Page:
Thursday, June 28, 2012

You can't choose your competition

I have said many times over and over that I have a love-hate relationship with short (5k-ish) races.  Actually, that's not entirely accurate.  It's pretty much just a hate relationship.  Short races hurt.  A lot.  However, I do love when they're over, which is relatively quickly compared to just about any other run I do.  And the end of the suffering brings with it a sense of accomplishment that you just can't get from an easy 10-miler. Not only that, but the best way to be good at running fast is to practice running fast.  Short races are great for that!

And so I concede that even though I don't like short races, I need short races.

In the last month, I have actually run two 5k-ish races.  The first one, the Washington Cherry Festival 5k at the end of May, ended up being one of my best 5ks ever (only 10 seconds over my 5k PR, which I really wasn't expecting considering my lack of training), but competition was fierce and I ended up 4th place in my age group.  What made it most disappointing was the fact that I was only 4 seconds away from nabbing 3rd place.  Four measly seconds!

But the fact of the matter is, you don't know who your competition will be in any given race, and for most of us runners who aren't at the elite level, the only competition we really need to care about is ourselves.  So, running so close to my PR (on a fairly difficult course) was encouraging to me.  Even if I didn't win a shiny medal. *pout*

Yes, I'm a sucker for trophies and medals.  Maybe it's because as a youngster, I was more the academic than athletic type (*cough cough* geek *cough*) and had never won a trophy in my life until I started running competitively a couple years ago. Maybe it's because I'm still amazed that I, someone who was a self-avowed hater of running until recently, can now run well enough to win awards.  Or maybe it's just because I love shiny, sparkly things.

Whatever the reason(s), if there's any chance for me to win some hardware, I become highly motivated to win it.

The past two years in a row, I have run the Lincoln-Douglas 3 Miler and the past two years, I have taken home trophies.  Last Friday, the night before the race, I decided I would go for a three-peat.  Yes, in typical Evily fashion, I decided to run this event at the very last minute.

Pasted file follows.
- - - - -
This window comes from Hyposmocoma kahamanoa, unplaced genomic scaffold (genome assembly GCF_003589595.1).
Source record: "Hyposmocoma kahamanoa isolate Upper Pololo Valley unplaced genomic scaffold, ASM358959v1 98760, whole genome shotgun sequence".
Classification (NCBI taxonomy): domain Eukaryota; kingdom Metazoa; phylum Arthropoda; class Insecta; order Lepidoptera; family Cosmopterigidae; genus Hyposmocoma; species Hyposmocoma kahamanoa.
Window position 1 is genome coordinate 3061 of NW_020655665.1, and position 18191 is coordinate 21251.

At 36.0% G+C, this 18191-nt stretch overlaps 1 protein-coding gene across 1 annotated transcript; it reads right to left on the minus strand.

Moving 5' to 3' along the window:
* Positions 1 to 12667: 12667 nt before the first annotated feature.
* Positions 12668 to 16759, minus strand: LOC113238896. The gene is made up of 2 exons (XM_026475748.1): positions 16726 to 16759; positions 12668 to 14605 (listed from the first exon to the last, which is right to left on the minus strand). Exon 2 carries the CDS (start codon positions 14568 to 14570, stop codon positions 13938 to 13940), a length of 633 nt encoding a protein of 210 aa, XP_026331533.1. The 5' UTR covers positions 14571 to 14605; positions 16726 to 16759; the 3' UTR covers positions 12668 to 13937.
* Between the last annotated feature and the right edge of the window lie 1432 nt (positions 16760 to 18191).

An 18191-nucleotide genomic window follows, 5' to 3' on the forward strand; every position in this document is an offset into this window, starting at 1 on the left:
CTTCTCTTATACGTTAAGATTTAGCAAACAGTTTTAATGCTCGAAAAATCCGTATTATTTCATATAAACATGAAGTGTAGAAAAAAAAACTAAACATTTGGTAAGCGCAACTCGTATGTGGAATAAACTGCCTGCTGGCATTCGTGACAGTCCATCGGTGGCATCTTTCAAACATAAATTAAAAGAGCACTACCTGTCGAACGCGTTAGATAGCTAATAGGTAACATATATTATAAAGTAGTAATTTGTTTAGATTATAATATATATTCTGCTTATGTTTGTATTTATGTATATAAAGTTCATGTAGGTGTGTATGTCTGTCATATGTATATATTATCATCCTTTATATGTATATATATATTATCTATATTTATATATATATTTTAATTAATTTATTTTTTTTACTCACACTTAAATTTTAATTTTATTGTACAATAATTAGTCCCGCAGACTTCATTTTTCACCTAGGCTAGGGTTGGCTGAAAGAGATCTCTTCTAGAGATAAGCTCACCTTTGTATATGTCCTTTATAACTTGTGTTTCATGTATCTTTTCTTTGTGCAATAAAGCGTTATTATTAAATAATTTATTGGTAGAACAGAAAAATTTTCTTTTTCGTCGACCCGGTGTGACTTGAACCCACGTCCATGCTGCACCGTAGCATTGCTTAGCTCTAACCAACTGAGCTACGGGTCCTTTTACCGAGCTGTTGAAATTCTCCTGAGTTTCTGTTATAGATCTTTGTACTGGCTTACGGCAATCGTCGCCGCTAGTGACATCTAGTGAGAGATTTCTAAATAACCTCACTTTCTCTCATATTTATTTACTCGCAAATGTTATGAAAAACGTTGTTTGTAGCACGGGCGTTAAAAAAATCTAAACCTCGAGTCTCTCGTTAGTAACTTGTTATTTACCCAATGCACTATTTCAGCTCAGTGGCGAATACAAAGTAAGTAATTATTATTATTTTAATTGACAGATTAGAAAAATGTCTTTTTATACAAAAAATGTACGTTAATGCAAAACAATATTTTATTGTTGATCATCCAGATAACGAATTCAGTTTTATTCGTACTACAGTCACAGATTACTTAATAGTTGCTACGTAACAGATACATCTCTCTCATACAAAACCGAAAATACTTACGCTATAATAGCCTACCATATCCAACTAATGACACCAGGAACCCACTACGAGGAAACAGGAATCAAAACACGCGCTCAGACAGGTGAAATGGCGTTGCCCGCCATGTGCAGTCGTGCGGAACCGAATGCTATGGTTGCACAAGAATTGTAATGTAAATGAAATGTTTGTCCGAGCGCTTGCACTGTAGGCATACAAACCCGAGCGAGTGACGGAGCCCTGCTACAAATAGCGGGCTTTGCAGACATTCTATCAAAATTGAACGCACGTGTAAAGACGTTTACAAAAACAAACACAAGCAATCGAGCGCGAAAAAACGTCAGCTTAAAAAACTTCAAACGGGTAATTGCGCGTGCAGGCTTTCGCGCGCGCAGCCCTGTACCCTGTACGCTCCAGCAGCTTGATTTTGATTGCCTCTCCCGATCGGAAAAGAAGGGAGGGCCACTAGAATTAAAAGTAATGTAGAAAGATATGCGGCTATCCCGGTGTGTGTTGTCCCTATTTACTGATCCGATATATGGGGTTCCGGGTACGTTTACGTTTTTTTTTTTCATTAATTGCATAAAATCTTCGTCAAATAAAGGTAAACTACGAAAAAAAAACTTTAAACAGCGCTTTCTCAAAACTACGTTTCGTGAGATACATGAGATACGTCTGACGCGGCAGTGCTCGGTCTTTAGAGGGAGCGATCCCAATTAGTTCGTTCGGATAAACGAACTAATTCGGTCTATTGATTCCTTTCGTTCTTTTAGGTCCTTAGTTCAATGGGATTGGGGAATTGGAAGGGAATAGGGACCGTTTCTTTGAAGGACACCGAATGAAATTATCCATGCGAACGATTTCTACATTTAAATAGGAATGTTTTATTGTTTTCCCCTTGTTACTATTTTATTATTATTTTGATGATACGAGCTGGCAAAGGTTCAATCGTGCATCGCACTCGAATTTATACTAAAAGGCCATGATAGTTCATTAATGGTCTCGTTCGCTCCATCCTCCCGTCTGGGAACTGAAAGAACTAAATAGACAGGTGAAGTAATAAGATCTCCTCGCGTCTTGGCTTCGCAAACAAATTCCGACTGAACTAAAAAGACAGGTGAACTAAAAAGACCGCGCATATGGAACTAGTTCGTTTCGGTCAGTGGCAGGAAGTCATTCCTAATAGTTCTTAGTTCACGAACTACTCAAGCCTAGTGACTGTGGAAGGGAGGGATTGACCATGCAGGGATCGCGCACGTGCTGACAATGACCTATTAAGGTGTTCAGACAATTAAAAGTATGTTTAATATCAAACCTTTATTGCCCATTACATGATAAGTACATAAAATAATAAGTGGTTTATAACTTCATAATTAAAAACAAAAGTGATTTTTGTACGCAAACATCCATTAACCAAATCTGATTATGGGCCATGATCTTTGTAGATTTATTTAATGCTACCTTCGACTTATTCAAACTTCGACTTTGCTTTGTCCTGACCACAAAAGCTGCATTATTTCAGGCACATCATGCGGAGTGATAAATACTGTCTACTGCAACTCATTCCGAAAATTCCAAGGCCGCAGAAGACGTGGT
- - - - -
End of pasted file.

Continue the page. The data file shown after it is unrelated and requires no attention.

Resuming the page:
The weather on race morning was actually pretty nice.  I was hopeful.  Maybe a little too hopeful.  My race went something like this:

Mile 1: Stupidly fast, "Wheeeee! I'm flying!"
Mile 2: Moderately fast, "Okay, this isn't fun anymore."
Mile 3: Sloooooow , "Don't puke. Don't puke. Don't puke."

(I didn't puke, in case you're wondering.)

The finish line on the historic brick-paved Metamora town square.
The giant slide is not part of the race...  but it should be!

Yeah, I started out way too fast and paid for it later in the race.  Consequently, my finish time was, well, not so great.  It wasn't my worst, but it sure wasn't as close to a PR as my Cherry Festival run had been.  Last year, I ran significantly faster and got 2nd in my age group.  I wondered if my time this year would be good enough even for 3rd place.  I waited impatiently for the official results to be posted at the finish line.

Finally, there they were.  I scanned the list for my name and was tickled pink to see I had won my age group!  I had achieved the three-peat, and would be taking home a shiny trophy!


But remember what I said about never knowing who your competition is in any given race?  Turns out I didn't have much competition this time around.  There were only 5 people in my age group, and I was over 7 minutes faster than the 2nd place woman.  There were over 180 people total in the race, and 92 women (of which I was 8th overall), so it's not like there was nobody there.  They just weren't my age.

I'm not complaining, mind you. I got a shiny trophy out of it!  It's just...  well... I could've jogged at an easy pace and still won that trophy.  And that would've been so much less painful!  But, knowing my luck, if I had decided to run it easy, there would've been 20 other people in my age group, all of them Olympic hopefuls using the race as a warm-up before heading to the Olympic trials in Oregon.  And then I would've been dead last in my age group.  By far more than 7 minutes.

So, again, it comes back down to never knowing who the competition is, and going into every race prepared to simply run one's best effort for that day.  Because ultimately, any race I run is a just battle between me and myself.  And if I happen to get a trophy out of it, all the better.

But if the US Olympic team decides to run Lincoln-Douglas next year to try and ruin my chances for a 4th trophy, I will trip them all.  That trophy is mine!

Peace. Love. Train.

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